cover of book
 

BUY FROM PUBLISHER


Available as an ebook at:
Barnes & Noble Nook



The Malthusian Moment: Global Population Growth and the Birth of American Environmentalism
by Thomas Robertson
Rutgers University Press, 2012
eISBN: 978-0-8135-8082-1 | Cloth: 978-0-8135-5271-2 | Paper: 978-0-8135-5272-9
Library of Congress Classification HB871.R57 2012
Dewey Decimal Classification 363.91

ABOUT THIS BOOK | AUTHOR BIOGRAPHY | REVIEWS | TOC
ABOUT THIS BOOK
Although Rachel Carson’s Silent Spring (1962) is often cited as the founding text of the U.S. environmental movement, in The Malthusian Moment Thomas Robertson locates the origins of modern American environmentalism in twentieth-century adaptations of Thomas Malthus’s concerns about population growth. For many environmentalists, managing population growth became the key to unlocking the most intractable problems facing Americans after World War II—everything from war and the spread of communism overseas to poverty, race riots, and suburban sprawl at home.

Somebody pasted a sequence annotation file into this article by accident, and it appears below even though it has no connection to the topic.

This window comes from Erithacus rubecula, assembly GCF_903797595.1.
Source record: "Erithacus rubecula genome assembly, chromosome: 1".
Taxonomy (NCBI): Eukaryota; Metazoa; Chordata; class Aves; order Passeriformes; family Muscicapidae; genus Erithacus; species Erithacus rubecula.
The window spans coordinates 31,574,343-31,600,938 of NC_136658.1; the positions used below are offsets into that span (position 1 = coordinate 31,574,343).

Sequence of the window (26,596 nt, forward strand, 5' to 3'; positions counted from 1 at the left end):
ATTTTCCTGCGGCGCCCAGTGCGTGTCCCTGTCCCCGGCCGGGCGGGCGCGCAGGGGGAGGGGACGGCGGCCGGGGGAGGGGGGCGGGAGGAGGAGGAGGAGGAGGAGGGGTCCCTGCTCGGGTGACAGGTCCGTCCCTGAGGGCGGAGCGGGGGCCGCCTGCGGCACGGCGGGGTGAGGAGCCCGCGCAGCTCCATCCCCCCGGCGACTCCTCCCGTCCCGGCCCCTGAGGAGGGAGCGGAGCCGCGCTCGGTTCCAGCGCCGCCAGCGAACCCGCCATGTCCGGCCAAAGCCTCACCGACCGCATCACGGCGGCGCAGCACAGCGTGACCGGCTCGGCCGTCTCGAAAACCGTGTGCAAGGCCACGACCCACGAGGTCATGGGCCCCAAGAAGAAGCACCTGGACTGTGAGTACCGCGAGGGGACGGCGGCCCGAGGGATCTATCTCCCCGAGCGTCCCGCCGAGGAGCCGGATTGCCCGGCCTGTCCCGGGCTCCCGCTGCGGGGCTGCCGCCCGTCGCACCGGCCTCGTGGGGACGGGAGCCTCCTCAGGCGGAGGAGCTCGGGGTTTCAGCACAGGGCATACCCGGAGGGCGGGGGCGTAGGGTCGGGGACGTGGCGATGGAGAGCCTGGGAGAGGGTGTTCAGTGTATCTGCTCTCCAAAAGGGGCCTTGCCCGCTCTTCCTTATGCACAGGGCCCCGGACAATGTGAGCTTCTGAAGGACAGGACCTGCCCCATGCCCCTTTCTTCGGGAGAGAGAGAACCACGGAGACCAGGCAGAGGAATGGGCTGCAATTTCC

Weaving together the international and the domestic in creative new ways, The Malthusian Moment charts the explosion of Malthusian thinking in the United States from World War I to Earth Day 1970, then traces the just-as-surprising decline in concern beginning in the mid-1970s. In addition to offering an unconventional look at World War II and the Cold War through a balanced study of the environmental movement’s most contentious theory, the book sheds new light on some of the big stories of postwar American life: the rise of consumption, the growth of the federal government, urban and suburban problems, the civil rights and women’s movements, the role of scientists in a democracy, new attitudes about sex and sexuality, and the emergence of the “New Right.”


Nearby on shelf for Economic theory. Demography / Demography. Population. Vital events: